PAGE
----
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Mooseheart's Makur Puou (left) shoots over Hinckley-Big Rock's Andrew Klambuer (center) and Zack Michels during their Class A Regional Final in Elgin Friday evening. | Michael R. Schmidt ~ For Sun-Times Media
There’s no place like home.
Mooseheart’s basketball players may have made it to the sectional level of postseason competition for the first time in program history, but they find themselves in familiar surroundings. The Red Ramblers play at home Wednesday against Chicagoland Jewish in a 7:30 p.m. semifinal of the Class 1A Mooseheart Sectional.
The 24-5 hosts advanced by downing Hinckley-Big Rock 55-38 to capture the Westminster Christian Regional at Judson University last Friday. It was the school’s first regional crown and only its second postseason title ever. Mooseheart won a District title in 1963.
Chicagoland Jewish, which is located in Deerfield, rolled past Ida Crown 67-38 to win the Christian Liberty Academy Regional Friday and climb to 20-3.
“We’ve had a very, very good year,” said Tigers coach Marty Dello, who previously coached at Barrington and still teaches there. He is in his second season directing the team after taking several years off from coaching while his wife was ill.
Chicagoland Jewish placed second to Class 2A Providence St. Mel in the Chicago Prep League and its other two losses were to Gordon Tech and North Shore Country Day.
The Tigers are even smaller than Hinckley-Big Rock with no starter over 6-1 and face a daunting task dealing with Mooseheart’s trio of Sudanese starters in 6-7 Mangisto Deng, 6-10 Makur Puou and 7-0 Akim Nyang.
“For sure, we’re a very short team,” said Dello, who has three guards averaging in double figures. “Sometimes, I’ve played five guards at once. Other times, I’ve used two guards and three forwards. What makes us tough to play is that we play 10. That’s been big for us.”
Josh Newlander is a 5-11 “bonafide point guard” who averages a team-best 16.1 points per game, said Dello.
He is joined by brother Jake, a 6-foot senior who averages 12.6 points, and 5-7 junior Joshua Silverman, who averages 11.5 points.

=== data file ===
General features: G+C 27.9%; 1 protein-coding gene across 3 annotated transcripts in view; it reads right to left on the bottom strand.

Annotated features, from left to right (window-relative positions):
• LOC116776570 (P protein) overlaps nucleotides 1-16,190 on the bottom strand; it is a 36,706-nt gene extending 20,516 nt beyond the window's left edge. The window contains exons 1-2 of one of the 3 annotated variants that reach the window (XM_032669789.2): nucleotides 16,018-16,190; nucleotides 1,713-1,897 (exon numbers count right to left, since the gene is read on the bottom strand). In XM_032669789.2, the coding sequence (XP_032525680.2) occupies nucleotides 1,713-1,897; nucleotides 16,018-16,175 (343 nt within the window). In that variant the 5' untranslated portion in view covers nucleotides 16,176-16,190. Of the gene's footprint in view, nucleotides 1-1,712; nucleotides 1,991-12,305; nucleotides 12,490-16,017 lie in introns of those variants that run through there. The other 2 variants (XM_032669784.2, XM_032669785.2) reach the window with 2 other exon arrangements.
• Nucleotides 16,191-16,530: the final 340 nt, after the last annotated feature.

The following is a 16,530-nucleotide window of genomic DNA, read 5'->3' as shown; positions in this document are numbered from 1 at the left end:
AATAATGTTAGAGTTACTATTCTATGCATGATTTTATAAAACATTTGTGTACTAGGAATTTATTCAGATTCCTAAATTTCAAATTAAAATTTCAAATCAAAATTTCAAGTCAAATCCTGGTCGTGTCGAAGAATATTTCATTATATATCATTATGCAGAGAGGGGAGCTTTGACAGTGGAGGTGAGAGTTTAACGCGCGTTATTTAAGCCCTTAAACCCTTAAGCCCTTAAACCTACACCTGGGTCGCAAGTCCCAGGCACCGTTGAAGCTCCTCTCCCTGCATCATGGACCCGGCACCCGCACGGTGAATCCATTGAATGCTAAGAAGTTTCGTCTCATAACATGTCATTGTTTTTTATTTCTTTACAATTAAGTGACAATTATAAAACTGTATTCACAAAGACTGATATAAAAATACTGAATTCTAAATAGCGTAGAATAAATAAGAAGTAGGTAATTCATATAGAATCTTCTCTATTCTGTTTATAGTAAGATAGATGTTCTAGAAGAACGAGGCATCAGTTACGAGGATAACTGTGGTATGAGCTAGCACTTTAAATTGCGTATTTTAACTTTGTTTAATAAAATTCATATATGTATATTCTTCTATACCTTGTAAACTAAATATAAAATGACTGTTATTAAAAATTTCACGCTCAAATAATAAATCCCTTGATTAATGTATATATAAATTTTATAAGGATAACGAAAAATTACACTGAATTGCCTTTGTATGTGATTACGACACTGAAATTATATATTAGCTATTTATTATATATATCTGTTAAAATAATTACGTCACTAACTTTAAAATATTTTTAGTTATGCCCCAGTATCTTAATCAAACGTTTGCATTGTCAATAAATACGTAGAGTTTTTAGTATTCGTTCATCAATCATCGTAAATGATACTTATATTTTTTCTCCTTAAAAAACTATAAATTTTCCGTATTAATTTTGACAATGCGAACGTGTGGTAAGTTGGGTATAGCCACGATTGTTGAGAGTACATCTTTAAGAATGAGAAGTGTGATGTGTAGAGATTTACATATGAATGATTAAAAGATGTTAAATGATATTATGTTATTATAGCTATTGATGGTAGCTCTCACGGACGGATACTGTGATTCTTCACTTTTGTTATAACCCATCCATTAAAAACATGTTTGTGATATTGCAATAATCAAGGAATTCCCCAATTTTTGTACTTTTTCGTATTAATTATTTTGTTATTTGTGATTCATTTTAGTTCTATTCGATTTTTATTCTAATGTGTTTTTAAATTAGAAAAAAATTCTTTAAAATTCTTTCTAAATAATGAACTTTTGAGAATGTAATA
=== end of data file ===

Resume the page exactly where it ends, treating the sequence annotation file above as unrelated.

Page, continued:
Respectively, that trio shoots 51 percent (39-for-77), 42 percent (22-for-53) and 50 percent (40-for-80) from beyond the three-point line. That’s why as a team the Tigers have made an outstanding 46 percent (133-for-288) of their treys.
“(Mooseheart’s height) is not anything you see every day as high school players,” Dello said. “While it can be intimidating or cause some nervousness, we tell our players the first part of the game has to be like a boxing match where the opponents feel each other out.”
The Tigers coach is also concerned about the Ramblers’ other two starters, 6-3 junior Peter Kurowski and 6-4 sophomore Hameed Odenewu, who played well last week.
“That’s part of why Mooseheart is in this sectional,” Dello said. “Their other kids have stepped up and that’s a credit to (coach) Ron (Ahrens) and the job he’s done with them.
“It’s gonna come down to how well we shoot the ball. If we score, we’re able to set up our defense, which is pressing the ball. For us, making shots is one of the more important things we do. H-BR pressed them but our press is a little different.”
The Royals struggled with their shooting against Mooseheart’s 1-3-1 zone, especially from outside where they made just 3 of 20.
“We’re so long that it’s just hard to shoot,” Ahrens said. “I know people are thinking if you can hit the three you’re gonna be able to beat Mooseheart, but I tell you what, we defend the three-pointer well. There’s not many uncontested threes that kids get off against us.”
The younger Newlander does concern him.
“They’re another H-BR,” said Ahrens, whose team split two games with the Royals this season. “They’re fast, quick guards can play really well. And[(Josh Newlander] is the best shooting guard I’ve seen this year. He’s incredible.”